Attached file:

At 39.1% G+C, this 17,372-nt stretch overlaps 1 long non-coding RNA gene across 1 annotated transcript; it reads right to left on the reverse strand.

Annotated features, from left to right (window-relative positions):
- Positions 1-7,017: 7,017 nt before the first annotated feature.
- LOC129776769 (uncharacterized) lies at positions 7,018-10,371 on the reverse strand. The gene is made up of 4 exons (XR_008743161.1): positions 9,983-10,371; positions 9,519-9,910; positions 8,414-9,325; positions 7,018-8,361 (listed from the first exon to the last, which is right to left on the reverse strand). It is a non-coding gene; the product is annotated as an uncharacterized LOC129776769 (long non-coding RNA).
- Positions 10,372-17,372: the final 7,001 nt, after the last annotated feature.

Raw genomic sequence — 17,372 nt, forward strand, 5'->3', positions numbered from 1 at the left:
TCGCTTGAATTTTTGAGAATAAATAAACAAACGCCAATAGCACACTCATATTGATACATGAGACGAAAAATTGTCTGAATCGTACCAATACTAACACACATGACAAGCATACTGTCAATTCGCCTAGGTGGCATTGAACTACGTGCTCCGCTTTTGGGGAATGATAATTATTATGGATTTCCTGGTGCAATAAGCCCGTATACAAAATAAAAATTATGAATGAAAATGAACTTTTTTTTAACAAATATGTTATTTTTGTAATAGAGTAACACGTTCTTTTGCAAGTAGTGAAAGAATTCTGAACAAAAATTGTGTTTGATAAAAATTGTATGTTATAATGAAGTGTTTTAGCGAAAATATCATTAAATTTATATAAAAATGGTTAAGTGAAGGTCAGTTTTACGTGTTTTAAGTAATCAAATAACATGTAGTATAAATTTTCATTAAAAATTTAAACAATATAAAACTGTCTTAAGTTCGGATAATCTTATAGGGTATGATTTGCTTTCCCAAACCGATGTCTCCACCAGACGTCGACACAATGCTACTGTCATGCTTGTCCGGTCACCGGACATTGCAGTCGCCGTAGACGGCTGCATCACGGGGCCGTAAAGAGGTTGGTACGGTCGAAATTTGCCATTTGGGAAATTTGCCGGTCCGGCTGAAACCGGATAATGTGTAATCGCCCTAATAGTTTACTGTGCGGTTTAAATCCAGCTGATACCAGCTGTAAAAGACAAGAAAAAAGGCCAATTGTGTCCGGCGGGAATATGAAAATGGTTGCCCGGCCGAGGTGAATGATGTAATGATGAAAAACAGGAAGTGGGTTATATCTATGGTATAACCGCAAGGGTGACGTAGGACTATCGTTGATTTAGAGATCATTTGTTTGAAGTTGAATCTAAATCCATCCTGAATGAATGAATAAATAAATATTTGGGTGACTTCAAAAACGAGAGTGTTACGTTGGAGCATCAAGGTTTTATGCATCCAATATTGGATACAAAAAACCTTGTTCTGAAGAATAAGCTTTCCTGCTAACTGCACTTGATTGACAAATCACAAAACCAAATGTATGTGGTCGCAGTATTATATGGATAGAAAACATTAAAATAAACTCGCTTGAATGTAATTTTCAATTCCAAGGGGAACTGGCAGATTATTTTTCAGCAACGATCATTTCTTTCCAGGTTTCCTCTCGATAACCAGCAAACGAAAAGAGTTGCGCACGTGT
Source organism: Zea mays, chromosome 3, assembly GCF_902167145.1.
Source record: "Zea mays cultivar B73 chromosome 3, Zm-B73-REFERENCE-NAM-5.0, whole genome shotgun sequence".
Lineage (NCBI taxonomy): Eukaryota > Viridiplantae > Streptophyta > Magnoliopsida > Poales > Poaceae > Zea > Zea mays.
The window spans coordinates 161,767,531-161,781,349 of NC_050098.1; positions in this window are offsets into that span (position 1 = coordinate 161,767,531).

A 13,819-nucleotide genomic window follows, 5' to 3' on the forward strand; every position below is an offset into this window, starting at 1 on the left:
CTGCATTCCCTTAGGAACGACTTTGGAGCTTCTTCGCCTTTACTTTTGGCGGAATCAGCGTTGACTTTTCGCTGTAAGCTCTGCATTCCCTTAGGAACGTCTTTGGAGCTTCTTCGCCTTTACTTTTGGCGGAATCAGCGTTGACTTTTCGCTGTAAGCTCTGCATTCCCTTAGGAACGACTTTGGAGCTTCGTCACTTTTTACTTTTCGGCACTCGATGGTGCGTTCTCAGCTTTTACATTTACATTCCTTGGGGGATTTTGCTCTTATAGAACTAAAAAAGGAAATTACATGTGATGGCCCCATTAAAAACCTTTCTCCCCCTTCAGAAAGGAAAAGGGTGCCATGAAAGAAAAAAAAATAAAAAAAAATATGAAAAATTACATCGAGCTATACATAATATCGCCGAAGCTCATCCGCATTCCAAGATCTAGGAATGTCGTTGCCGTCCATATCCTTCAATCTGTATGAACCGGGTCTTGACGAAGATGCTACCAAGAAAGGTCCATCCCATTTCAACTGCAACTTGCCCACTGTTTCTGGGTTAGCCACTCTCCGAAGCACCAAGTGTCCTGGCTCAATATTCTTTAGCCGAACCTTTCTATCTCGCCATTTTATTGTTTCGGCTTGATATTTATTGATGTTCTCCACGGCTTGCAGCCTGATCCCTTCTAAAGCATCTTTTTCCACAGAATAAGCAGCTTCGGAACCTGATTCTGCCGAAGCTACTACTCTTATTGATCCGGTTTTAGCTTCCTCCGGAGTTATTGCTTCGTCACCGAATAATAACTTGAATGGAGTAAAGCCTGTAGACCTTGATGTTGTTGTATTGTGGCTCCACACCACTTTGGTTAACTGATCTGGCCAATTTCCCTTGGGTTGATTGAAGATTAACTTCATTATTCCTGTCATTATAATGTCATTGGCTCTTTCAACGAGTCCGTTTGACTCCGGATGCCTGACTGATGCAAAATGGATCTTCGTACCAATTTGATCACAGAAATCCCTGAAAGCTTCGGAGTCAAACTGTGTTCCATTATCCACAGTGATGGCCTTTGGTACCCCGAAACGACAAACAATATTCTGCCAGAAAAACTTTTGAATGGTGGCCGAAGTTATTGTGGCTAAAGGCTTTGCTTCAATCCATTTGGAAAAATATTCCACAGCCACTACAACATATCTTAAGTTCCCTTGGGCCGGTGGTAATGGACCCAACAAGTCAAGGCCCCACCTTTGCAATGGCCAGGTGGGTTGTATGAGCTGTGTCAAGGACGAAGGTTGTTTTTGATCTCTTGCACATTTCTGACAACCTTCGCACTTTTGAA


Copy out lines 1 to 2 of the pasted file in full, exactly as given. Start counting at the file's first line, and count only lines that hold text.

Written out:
At 39.1% G+C, this 17,372-nt stretch overlaps 1 long non-coding RNA gene across 1 annotated transcript; it reads right to left on the reverse strand.

Annotated features, from left to right (window-relative positions):